Diffuse idiopathic skeletal hyperostosis
- Ankylosing vertebral hyperostosis with tylosis
- DISH Forestier's disease
- Forestier disease
- Forestier-Rotes disease
Your QuestionI am 52 years old. I have had this illness for almost ten years. I had anterior neck surgery in 2008 and posterior neck surgery in 2009, with four titanium screws. May I ask you to help me or to guide me so I can treat this illness? Because of this illness I lost everything. I am now totally disabled.
We have identified the following information that we hope you find helpful. If you still have questions, please contact us.
Treatment for pain caused by diffuse idiopathic skeletal hyperostosis is similar to that of other joint ailments. Pain relievers, such as acetaminophen (Tylenol, others) or nonsteroidal anti-inflammatory drugs (NSAIDs), such as ibuprofen (Advil, Motrin, others) may be of some benefit. More severe pain can be treated with corticosteroid injections.
Staying active and getting regular exercise may help to reduce the symptoms of diffuse idiopathic skeletal hyperostosis. Walking, swimming, stretching and yoga are good exercises for managing the symptoms of diffuse idiopathic skeletal hyperostosis.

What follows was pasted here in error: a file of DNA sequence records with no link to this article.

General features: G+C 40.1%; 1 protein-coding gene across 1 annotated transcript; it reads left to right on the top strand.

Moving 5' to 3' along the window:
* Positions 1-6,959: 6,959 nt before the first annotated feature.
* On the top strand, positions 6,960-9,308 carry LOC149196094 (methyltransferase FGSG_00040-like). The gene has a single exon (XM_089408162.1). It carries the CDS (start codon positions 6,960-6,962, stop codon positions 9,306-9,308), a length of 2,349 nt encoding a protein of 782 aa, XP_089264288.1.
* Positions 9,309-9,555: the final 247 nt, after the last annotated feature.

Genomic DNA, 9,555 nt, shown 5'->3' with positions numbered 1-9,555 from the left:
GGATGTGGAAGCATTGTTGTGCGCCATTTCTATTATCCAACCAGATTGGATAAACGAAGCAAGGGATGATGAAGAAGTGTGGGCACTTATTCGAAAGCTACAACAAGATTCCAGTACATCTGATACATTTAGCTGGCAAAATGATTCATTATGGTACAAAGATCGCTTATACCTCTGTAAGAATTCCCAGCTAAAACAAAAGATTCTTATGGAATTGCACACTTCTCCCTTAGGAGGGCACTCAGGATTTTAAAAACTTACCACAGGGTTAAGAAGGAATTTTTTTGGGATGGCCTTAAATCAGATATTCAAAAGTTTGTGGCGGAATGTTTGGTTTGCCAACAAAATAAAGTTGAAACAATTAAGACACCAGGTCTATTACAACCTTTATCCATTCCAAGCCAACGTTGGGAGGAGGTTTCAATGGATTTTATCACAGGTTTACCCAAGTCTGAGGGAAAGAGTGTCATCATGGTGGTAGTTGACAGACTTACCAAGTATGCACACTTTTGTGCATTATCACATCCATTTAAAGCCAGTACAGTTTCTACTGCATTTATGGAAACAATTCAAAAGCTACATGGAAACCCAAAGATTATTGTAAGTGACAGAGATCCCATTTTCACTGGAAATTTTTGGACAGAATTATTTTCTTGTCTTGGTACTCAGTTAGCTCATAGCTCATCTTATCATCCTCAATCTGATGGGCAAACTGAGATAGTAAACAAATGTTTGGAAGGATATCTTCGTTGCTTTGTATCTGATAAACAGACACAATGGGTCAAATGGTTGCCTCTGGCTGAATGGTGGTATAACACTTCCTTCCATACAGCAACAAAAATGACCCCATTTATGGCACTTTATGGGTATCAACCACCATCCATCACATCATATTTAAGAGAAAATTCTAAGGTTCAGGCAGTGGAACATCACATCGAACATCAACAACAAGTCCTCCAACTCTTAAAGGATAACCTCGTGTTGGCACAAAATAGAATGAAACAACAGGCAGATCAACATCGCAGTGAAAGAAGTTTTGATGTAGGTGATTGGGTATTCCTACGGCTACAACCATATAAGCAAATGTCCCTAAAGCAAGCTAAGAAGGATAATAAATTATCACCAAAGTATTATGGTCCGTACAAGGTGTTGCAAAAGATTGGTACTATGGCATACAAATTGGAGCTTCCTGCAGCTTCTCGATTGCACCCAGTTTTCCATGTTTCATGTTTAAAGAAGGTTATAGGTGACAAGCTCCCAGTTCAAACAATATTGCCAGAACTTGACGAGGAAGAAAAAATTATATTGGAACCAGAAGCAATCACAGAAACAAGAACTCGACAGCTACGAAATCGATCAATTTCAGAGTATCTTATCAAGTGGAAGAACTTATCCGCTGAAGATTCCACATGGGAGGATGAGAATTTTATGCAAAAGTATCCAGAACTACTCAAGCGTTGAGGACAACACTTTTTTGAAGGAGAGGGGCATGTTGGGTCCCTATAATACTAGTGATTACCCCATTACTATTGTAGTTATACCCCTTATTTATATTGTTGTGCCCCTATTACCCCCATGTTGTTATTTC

Surgery may be required in rare cases when diffuse idiopathic skeletal hyperostosis causes severe complications. People who experience difficulty swallowing due to large bone spurs in the neck may need surgery to remove the bone spurs. Surgery may also relieve pressure on the spinal cord caused by diffuse idiopathic skeletal hyperostosis.
- Diffuse idiopathic skeletal hyperostosis (DISH). Mayo Foundation for Medical Education and Research. November 2, 2012; http://www.mayoclinic.com/print/diffuse-idiopathic-skeletal-hyperostosis/DS00740/DSECTION=all&METHOD=print. Accessed 11/17/2013.
- Diffuse Idiopathic Skeletal Hyperostosis (DISH). The Arthritis Society. 2013; http://www.arthritis.ca/page.aspx?pid=919. Accessed 11/14/2013.